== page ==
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Silicon Valley planning non-profit issues its second-highest score ever for downtown Google Village project

Silicon Valley planning non-profit issues its second-highest score ever for downtown Google Village project
Photo Credit: Wikimedia
By Wesley Severson - Published on December 08, 2020.

One of the biggest, most ambitious development projects in the history of downtown San Jose, known as Downtown West, continues to make headlines. 

Downtown West is a transit-oriented village neighborhood that is being proposed by Google. It would feature several big new buildings that would be a mixture of new offices, homes, businesses, hotels, museums, and plazas near the SAP Center and Diridon train station.

Google believes up to 20,000 people could live and work in the area, and the company released detailed renderings of the project in early October which were posted by San Jose Spotlight

According to the Mercury News, the non-profit Catalyze SV released its analysis of the project this week. The Google Village plan picked up Catalyze SV’s second-highest score ever. 

Catalyze SV claims on its website that it “engages community members, developers, and city leaders to envision and create sustainable, equitable, and vibrant places for people in Silicon Valley.”

Catalyze SV’s assessment addressed seven different categories: Community, Affordability, Transportation, Legacy, Intensity, Sustainability, and Vibrancy.

The non-profit gave the Google Village project an average score of 4.29 out of 5 points.

The Mercury News reports that McEvoy residential towers development is the only other project that has scored higher with 4.6 points.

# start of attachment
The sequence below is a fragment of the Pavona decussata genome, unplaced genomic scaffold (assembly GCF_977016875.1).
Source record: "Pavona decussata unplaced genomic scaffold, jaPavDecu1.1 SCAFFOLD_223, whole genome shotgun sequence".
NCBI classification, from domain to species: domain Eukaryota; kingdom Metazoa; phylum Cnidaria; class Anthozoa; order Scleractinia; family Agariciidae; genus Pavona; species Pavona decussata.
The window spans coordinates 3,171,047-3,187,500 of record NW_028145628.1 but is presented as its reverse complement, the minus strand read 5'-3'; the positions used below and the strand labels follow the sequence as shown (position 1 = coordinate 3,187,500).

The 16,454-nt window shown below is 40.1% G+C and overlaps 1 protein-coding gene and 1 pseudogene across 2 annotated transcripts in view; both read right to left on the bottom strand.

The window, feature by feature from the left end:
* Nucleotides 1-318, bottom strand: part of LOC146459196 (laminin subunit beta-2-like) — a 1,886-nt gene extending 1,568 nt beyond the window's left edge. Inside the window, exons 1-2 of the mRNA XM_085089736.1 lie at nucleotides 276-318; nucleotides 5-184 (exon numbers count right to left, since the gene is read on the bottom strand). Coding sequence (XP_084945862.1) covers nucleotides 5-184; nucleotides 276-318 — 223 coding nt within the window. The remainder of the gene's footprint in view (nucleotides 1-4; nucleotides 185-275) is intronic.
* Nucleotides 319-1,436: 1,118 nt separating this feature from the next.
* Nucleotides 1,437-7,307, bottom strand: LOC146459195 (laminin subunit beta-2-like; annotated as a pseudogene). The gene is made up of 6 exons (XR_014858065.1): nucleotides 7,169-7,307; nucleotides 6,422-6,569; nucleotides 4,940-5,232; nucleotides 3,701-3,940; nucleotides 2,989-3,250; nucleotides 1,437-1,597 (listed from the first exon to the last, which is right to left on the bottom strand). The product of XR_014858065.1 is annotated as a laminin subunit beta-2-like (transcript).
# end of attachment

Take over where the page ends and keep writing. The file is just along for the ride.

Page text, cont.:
"Our members and our entire community expect Google’s plans for 80 acres of prime land in the heart of San Jose to be as innovative and visionary as Google has been for two decades,” Alex Shoor, executive director of Catalyze SV, told the Mercury News.

Google still needs to clear several hurdles before the project gets the full green light to move forward.

Hoodline reported in November that one of the biggest obstacles could be the San Jose Sharks, with the team claiming that the project will devastate the parking situation downtown. 

The team believes moving forward with the Google Village plan would ultimately force them out of the SAP center because there will be no place for out of town fans to park to see the games.

Other community groups have also come forward with claims that the Downtown West project will end up raising the already high housing rates in San Jose. 

It does appear, however, that Google does have the support of Catalyze SV but how far-reaching that endorsement goes has yet to be seen.